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QBP Launches Civia Brand

Published October 16, 2007

BLOOMINGTON, MN (BRAIN)—Quality Bicycle Products has added Civia, a line of utilitarian bikes designed specifically for commuting and light transport, to its array of house brands.

“As America transforms into a nation that embraces bicycles as a viable form of transportation, there is a need for a brand that can imagine, create and respond to customers’ wishes and grow this segment of cycling,” said Steve Flagg, president of QBP and a long-time bicycle commuter.

Targeting a growing number of cyclists who use bikes to fill many of their transportation needs, Civia bikes are designed for everyday tasks like picking up groceries, carrying children to daycare and commuting to work. With Civia, QBP has endeavored to fill what it sees as a void in the market for light, durable and responsive bikes dedicated to transportation.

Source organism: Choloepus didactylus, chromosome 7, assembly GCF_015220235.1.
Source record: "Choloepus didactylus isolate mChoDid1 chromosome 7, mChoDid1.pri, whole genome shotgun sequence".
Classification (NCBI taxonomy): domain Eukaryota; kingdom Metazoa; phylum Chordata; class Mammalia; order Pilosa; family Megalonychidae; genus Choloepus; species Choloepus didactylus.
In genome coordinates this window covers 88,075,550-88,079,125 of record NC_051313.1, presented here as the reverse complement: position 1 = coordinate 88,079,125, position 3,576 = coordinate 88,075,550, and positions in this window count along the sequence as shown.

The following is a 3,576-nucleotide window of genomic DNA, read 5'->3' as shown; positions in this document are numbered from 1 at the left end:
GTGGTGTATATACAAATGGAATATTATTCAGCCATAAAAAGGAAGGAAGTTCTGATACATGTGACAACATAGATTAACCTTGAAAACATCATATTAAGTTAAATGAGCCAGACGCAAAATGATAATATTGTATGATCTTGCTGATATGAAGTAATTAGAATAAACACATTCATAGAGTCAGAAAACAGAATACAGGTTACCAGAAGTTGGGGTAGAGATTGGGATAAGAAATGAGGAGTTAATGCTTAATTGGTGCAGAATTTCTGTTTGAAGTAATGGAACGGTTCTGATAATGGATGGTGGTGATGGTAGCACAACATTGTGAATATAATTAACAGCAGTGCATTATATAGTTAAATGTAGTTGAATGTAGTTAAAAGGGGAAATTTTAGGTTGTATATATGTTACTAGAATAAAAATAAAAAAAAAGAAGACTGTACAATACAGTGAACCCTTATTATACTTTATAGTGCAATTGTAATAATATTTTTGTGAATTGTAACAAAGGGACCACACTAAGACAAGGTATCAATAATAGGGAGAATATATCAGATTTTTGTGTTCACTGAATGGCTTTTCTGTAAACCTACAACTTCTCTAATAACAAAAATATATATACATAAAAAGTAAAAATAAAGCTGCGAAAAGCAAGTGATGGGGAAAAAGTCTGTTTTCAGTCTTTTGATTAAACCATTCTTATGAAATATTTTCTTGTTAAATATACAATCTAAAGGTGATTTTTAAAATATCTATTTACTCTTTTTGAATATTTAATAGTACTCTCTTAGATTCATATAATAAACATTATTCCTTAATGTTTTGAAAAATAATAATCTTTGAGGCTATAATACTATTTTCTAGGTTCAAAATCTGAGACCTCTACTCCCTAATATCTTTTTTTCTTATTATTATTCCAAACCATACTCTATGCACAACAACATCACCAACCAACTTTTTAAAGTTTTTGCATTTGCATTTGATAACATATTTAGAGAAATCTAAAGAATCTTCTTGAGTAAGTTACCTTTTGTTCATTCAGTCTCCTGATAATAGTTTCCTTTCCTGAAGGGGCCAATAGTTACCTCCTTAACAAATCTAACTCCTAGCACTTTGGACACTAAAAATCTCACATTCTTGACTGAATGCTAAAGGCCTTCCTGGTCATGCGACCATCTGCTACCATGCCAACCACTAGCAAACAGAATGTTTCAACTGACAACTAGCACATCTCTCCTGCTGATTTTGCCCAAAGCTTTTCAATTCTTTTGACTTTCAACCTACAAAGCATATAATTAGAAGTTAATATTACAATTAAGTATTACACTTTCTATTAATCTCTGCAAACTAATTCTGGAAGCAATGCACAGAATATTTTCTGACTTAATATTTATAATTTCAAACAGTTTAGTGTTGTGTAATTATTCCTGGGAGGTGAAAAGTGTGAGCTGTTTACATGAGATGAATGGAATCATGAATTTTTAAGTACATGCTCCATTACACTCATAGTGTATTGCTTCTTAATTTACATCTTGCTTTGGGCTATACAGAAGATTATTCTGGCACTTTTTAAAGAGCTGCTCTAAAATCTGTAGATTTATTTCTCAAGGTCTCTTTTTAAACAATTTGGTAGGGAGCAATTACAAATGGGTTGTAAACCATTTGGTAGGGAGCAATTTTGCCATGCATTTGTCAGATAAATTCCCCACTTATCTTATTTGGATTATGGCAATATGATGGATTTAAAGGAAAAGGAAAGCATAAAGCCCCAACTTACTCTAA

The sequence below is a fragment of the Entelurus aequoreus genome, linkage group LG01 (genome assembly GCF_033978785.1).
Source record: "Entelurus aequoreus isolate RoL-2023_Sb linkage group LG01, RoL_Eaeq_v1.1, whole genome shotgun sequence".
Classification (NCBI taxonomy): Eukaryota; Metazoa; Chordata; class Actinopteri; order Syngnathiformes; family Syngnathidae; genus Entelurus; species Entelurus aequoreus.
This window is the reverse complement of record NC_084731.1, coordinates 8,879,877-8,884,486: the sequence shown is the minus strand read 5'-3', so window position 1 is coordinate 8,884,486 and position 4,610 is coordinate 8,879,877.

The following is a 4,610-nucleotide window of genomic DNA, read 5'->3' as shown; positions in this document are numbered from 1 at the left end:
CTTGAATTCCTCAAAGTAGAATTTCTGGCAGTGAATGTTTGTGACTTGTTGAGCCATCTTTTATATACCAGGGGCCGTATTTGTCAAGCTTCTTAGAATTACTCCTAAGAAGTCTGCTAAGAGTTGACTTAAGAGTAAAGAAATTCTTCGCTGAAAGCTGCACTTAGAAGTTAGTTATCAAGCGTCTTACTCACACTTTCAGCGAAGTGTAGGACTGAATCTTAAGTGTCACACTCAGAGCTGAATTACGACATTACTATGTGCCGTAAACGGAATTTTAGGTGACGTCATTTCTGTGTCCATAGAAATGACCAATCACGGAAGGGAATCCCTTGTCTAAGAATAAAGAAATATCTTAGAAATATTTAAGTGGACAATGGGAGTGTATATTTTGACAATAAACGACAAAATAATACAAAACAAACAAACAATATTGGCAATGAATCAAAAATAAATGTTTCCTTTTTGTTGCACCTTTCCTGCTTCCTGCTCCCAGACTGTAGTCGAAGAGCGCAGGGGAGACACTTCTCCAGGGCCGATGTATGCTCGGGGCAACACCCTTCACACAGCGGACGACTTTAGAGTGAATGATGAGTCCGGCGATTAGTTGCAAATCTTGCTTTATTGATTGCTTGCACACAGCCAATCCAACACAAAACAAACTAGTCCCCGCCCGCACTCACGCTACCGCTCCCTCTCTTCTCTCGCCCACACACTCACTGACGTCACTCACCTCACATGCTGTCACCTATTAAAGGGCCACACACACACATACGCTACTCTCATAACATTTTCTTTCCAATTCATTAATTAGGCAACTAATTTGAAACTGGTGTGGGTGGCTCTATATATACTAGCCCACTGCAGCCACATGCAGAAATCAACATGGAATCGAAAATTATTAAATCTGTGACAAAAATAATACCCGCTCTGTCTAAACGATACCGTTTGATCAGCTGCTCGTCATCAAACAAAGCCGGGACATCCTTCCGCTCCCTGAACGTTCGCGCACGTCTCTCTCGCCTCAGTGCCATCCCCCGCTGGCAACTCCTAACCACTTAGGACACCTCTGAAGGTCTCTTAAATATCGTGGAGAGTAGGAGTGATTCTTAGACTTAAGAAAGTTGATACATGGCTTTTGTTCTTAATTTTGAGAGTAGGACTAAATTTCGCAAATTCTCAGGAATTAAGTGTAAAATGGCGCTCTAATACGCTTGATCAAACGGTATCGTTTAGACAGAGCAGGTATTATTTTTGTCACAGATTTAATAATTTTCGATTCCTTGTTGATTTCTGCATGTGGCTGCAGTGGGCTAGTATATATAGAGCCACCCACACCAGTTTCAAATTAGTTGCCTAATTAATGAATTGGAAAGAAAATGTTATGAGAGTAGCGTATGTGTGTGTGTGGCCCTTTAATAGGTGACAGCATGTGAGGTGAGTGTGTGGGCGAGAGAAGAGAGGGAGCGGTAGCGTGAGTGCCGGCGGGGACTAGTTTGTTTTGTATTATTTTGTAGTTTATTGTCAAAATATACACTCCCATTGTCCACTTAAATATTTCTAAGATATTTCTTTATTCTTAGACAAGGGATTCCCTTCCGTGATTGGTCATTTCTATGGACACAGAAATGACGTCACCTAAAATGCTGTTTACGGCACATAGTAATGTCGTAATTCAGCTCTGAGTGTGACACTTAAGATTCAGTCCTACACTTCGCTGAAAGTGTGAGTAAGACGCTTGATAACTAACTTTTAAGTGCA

“We engineered these bikes for discriminating riders who want a practical utility bicycle that handles like a performance road machine,” said Scott Thayer, brand manager of Civia.

At Interbike, Civia will show one frameset design with custom dropouts that it will sell in four complete models for single speed, fixed gear or geared use. It will offer the frame in eight sizes to satisfy the target customer that already owns higher-end bikes and understands proper fit.

Complete bikes will be spec’d with 700c wheels and come with custom fenders, rack and chainguards, also available for aftermarket. Complete bikes will retail for $1,800 to $2,000. The first production models are slated for delivery in spring 2008.

“Over the long term we will have a line of complete bicycles as well as commuting and transportation-oriented accessories. We’re considering panniers and possibly clothing,” Thayer said. “We will talk to dealers and see what they value the most. We want to make sure we’re focused and do what we do exceptionally well.”

Combining the Latin word Civis for community, with Via, the way, Civia will support commuters by providing a virtual community on its Web site, When users register and create a profile, they receive weather reports based on zip code for morning and evening commutes and clothing advice based on local conditions. They also can plan their trips with a route-charting tool. —Megan Tompkins

Topics associated with this article: Distributor news

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